### Citation:

IACR2013.pdf | 433 KB | |

ITCS2013.pdf | 524 KB |

### Abstract:

**Version History**: Preliminary version posted as Cryptology ePrint Archive Report 2011/553, under title “Non-Interactive Time-Stamping and Proofs of Work in the Random Oracle Model”.

We construct a publicly verifiable protocol for proving computational work based on collision- resistant hash functions and a new plausible complexity assumption regarding the existence of “inherently sequential” hash functions. Our protocol is based on a novel construction of time-lock puzzles. Given a sampled “puzzle” \(\mathcal{P} \overset{$}\gets \mathbf{D}_n\), where \(n\) is the security parameter and \(\mathbf{D}_n\) is the distribution of the puzzles, a corresponding “solution” can be generated using \(N\) evaluations of the sequential hash function, where \(N > n\) is another parameter, while any feasible adversarial strategy for generating valid solutions must take at least as much time as \(\Omega(N)\) *sequential* evaluations of the hash function after receiving \(\mathcal{P}\). Thus, valid solutions constitute a “proof” that \(\Omega(N)\) parallel time elapsed since \(\mathcal{P}\) was received. Solutions can be publicly and efficiently verified in time \(\mathrm{poly}(n) \cdot \mathrm{polylog}(N)\). Applications of these “time-lock puzzles” include noninteractive timestamping of documents (when the distribution over the possible documents corresponds to the puzzle distribution \(\mathbf{D}_n\)) and universally verifiable CPU benchmarks.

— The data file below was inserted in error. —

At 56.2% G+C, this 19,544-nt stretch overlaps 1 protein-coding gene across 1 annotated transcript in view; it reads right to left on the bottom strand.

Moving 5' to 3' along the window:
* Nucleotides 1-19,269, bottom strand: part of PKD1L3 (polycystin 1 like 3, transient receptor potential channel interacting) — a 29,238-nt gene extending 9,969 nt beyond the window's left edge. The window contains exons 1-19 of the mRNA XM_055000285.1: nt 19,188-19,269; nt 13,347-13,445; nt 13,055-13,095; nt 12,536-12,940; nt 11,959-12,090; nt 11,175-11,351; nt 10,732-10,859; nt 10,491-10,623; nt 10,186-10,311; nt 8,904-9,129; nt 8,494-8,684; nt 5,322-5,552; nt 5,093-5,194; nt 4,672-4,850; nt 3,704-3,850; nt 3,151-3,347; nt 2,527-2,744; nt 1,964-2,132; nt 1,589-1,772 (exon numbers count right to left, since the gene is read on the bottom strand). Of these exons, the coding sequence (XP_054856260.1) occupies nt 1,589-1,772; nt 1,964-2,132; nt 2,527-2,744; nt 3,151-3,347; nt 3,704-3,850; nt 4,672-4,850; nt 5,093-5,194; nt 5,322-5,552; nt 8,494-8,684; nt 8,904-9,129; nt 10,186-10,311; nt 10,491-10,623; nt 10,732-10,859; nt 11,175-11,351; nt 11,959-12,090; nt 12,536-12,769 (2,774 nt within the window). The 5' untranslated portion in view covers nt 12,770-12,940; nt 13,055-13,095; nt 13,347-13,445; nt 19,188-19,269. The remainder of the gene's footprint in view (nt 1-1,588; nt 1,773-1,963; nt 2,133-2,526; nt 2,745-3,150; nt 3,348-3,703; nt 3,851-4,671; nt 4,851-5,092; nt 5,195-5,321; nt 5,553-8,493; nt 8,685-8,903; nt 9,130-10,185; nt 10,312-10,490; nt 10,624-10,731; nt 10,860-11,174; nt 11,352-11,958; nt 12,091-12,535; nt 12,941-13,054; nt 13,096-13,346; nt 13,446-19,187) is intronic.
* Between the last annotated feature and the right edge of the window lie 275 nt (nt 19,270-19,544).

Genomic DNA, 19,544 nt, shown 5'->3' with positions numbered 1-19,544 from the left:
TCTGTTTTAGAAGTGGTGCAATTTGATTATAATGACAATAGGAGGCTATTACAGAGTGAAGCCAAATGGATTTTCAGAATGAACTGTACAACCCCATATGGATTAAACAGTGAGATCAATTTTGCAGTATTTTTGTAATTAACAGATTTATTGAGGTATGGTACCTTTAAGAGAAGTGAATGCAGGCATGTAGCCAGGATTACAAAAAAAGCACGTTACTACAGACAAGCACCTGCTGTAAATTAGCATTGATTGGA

Our construction is secure in the standard model under complexity assumptions (collision- resistant hash functions and inherently sequential hash functions), and makes black-box use of the underlying primitives. Consequently, the corresponding construction in the random oracle model is secure unconditionally. Moreover, as it is a public-coin protocol, it can be made non- interactive in the random oracle model using the Fiat-Shamir Heuristic.

Our construction makes a novel use of “depth-robust” directed acyclic graphs—ones whose depth remains large even after removing a constant fraction of vertices—which were previously studied for the purpose of complexity lower bounds. The construction bypasses a recent negative result of Mahmoody, Moran, and Vadhan (CRYPTO ‘11) for time-lock puzzles in the random oracle model, which showed that it is impossible to have time-lock puzzles like ours in the random oracle model if the puzzle generator also computes a solution together with the puzzle.

*Last updated on 06/30/2020*